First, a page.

Posts Tagged ‘ Ethan Forte

Mizzou New Music Ensemble to debut “Innovation Symphony”
with performances in Columbia and St. Louis

The Mizzou New Music Ensemble will celebrate the spirit of creativity in technology and the arts with performances in Columbia and St. Louis of “Innovation Symphony,” a new collaborative, multi-part work by four Mizzou student composers.

“Innovation Symphony” will be previewed in a concert at 7:30 p.m. Monday, April 23 at Whitmore Recital Hall on the University of Missouri campus in Columbia.

The work’s official premiere will be presented by Venture Cafe St. Louis at 8:00 p.m. Saturday, April 28 at the Cortex Innovation Community‘s @4240 building, located at 4240 Duncan Ave. in St. Louis.

The concert in Columbia is free and open to the public. Admission to the performance in St. Louis also is free and open to the public, but those wishing to attend are asked to RSVP online at https://innovationsymphony.eventbrite.com/.

“Innovation Symphony” has four sections, each written by a different composer based on a specific aspect of the Cortex Innovation Community, and was composed specifically for the Mizzou New Music Ensemble (pictured) with funding from the Sinquefield Charitable Foundation.

The sections are “A Creative Meditation,” written by Libby Roberts, who’s in her first year of study for a master’s degree in composition at Mizzou and is the pianist for the Ensemble; “Breath of Life,” by Ethan Forte, a sophomore composition major at Mizzou; “Efficiency of Locomotion,” by Adam Cohen, also a sophomore composition major; and “Untitled (Room to Breathe)” by Mikkel Christensen, who’s also a first year master’s student in composition.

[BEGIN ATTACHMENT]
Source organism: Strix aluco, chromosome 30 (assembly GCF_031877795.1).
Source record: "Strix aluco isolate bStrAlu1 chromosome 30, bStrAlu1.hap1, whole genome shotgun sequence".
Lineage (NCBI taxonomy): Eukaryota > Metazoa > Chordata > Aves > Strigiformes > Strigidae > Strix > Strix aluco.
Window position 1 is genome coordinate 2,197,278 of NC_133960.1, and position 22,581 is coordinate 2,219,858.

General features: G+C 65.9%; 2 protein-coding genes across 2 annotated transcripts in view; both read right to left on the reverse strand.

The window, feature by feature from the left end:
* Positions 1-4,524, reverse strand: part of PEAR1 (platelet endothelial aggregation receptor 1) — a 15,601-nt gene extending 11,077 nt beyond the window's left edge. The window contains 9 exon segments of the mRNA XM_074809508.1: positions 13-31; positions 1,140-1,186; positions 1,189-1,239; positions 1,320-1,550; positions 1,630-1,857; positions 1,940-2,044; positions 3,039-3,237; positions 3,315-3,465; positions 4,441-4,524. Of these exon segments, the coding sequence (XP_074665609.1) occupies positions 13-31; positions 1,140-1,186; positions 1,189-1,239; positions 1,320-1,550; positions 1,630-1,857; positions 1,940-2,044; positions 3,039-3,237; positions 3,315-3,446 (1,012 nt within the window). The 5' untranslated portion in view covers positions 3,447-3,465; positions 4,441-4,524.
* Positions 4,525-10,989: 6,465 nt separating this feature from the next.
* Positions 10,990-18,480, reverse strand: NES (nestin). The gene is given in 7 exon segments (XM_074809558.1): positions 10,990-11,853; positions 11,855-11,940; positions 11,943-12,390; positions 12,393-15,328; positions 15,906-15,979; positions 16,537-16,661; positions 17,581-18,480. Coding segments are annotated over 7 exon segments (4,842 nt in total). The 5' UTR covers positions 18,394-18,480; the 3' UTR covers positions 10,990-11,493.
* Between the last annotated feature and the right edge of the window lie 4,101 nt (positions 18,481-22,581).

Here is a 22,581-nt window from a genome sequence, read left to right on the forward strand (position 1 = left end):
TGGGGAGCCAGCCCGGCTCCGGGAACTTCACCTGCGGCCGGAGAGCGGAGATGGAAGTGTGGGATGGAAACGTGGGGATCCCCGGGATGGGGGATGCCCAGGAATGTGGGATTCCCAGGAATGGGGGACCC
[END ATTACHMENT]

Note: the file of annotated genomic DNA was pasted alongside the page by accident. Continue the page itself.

“Innovation Symphony” does more than explore innovation as a subject, as the composers also have deployed unusual, creative techniques and instruments in their scores. For example, Christensen’s segment uses wood and plastic percussion instruments custom-built by the composer, while Roberts’ work incorporates a high-tech form of audience participation. Her composition includes ambient sounds that audience members will be able to trigger during the performance from three Novation Launchpad Minis, which are push-button controllers designed specifically for electronic music.